AC: Because there's such a small sample size, so that the search for them becomes almost archeological.
CRS: Yes. Fiction films are very difficult to talk about. Some documentarians like Silvino Santos and Luis Thomaz Reis are very good. We are going to show three films from Reis and one film from Santos in the next [Italian silent film festival] Pordenone.
AC: What is the relationship between this festival and Pordenone?
CRS: It's a friendship. When we began to think about making the Jornada, one of the inspirations was Pordenone. We knew that it would not be as great as Pordenone, and this was not our intention. But since the beginning I've had very good relations with Paolo Cherchi Usai [Pordenone curator], and he stimulated the idea. After our first edition he asked me what I'd think if we had a permanent session with films that were screened in Pordenone. I said it was great. I loved the idea. And now he makes an annual list of 10 titles and we discuss, and I choose the films, and then he writes a text to introduce the selection. He calls us the Jornada Pordenone's "younger sister," and I call Pordenone our older sister.
AC: What is unique about this year's festival selection?
CRS: Annually, we choose a country to show not just examples of their silent films, but also a selection from their archive. Something that is unique about this year's selection is that it was a very close collaboration with the Svensk FilmInstitutet's Jon Wengström. He proposed some titles and we discussed other titles, and he proposed other titles. It was a very good collaboration, because in the beginning of this century at the Mostra Internacionale, a festival organized by Leon Cakoff, there was a show of Sjöström films—2005, I believe. And Jonn proposed that we bring some that were shown already in São Paulo, and I said no, we don't want to show the same films. And he said that now he had some new restorations of some films, and would we agree to show them? And I said that we could show new restorations. It was very good. I think that this kind of a collaboration resulted in a show that is unique, as concerns the Swedish films, but also as concerns the foreign films that are kept in the Svensk.
AC: You have a few Sjöström films, you have Terje Vigen, which is a legendary film—
CRS: It's a new restoration!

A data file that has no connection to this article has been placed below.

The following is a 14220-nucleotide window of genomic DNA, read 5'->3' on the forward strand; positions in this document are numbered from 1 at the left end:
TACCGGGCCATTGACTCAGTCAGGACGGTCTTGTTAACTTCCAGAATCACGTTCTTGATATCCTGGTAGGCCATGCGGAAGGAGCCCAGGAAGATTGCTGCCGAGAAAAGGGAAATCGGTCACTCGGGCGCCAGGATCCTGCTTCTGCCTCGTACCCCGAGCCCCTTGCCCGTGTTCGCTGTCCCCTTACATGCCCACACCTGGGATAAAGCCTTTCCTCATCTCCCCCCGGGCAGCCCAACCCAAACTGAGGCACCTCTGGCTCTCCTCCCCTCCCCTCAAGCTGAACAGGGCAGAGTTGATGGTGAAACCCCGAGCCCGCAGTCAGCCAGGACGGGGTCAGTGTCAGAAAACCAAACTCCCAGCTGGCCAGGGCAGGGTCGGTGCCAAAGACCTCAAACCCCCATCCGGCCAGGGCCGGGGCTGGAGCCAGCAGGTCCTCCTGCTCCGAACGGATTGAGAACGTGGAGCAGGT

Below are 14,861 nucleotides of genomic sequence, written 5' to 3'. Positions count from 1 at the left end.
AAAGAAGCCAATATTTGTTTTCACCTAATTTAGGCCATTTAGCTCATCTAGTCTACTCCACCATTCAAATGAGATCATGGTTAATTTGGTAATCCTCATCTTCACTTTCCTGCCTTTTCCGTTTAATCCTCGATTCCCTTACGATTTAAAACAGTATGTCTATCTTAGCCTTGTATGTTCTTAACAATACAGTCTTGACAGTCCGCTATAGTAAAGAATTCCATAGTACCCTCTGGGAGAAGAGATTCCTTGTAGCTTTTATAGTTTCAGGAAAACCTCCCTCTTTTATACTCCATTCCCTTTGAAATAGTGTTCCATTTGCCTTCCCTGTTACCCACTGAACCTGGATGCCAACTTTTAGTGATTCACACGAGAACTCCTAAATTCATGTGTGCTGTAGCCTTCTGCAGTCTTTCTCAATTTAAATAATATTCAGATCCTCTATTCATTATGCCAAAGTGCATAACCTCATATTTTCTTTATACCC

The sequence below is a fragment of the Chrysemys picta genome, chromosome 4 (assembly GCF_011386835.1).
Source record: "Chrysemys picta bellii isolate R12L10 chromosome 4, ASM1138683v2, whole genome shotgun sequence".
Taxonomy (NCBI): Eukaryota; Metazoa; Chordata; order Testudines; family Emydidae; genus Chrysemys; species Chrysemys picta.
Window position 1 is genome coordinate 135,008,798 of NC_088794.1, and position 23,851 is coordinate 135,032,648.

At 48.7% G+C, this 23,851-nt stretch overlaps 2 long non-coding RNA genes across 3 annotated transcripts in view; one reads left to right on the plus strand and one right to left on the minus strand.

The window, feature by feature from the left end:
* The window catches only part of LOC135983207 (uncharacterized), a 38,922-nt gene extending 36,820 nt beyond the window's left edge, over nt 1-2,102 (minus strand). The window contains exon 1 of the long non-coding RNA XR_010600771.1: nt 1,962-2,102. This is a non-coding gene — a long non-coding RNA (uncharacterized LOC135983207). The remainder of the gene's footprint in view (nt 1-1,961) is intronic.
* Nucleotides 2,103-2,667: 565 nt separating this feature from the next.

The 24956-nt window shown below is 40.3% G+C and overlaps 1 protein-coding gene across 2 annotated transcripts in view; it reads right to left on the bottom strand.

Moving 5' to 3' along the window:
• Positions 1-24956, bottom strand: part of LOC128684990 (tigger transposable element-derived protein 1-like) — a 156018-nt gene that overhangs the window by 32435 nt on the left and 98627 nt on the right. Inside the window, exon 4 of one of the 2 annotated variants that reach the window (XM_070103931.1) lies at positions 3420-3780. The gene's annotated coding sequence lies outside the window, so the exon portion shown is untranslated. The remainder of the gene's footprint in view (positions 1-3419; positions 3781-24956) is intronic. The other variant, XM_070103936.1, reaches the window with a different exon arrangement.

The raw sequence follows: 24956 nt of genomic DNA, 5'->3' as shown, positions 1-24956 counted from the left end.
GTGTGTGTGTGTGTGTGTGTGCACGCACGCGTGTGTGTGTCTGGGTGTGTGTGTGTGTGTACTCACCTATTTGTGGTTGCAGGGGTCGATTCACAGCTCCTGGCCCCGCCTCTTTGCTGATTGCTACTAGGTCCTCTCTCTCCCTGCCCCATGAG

AC: You have a few Garbos, like Flesh and the Devil. What else this year are you especially pleased with?
CRS: I love this film, Bed and Sofa. I think that this is a discovery. One cannot lose this film. It's a kind of Dona Flor and Her Two Husbands, but it is shot in Moscow. A lady that has two husbands, and the story is fantastic because it's always absolutely socially explained. Because the second man comes to live with the couple because there is no place to live in Moscow. And then he becomes friends with the husband, and the husband invites him to live on the sofa. There are no rooms in the houses. And then obviously you can imagine, the husband travels, and there is a love affair between the friend and the lady, and then the husband comes back, and then the lady says, "I will have the two. I want my husband and my lover." And then they live together, the three. And then I will not tell you the ending. It's absolutely lovely filming. The space where they live is filmed beautifully. It's not an intimate drama, because, for instance, the husband is a builder of the Bolshoi Theater, and you see the roof of the Bolshoi Theater and all the works. Absolutely extraordinary.
AC: So it doesn't keep the characters indoors. It's constantly following them outside.
CRS: Yes. And The Nurtull Gang is also wonderful. A comedy in which all the leading characters are women. I think it's the only comedy in the Swedish selection, the rest are more mysterious. And obviously the selections from Pordenone. Raoul Walsh's Regeneration, and Clarence Badger's Hands Up!, the best comedy in the Jornada. I had never seen a film with Raymond Griffith, and I think he's fantastic.
AC: What do you like about him?
CRS: He makes kind of an impassable character with an ironic smile. He's a bad man who doesn't play right with anyone.
AC: He's a trickster.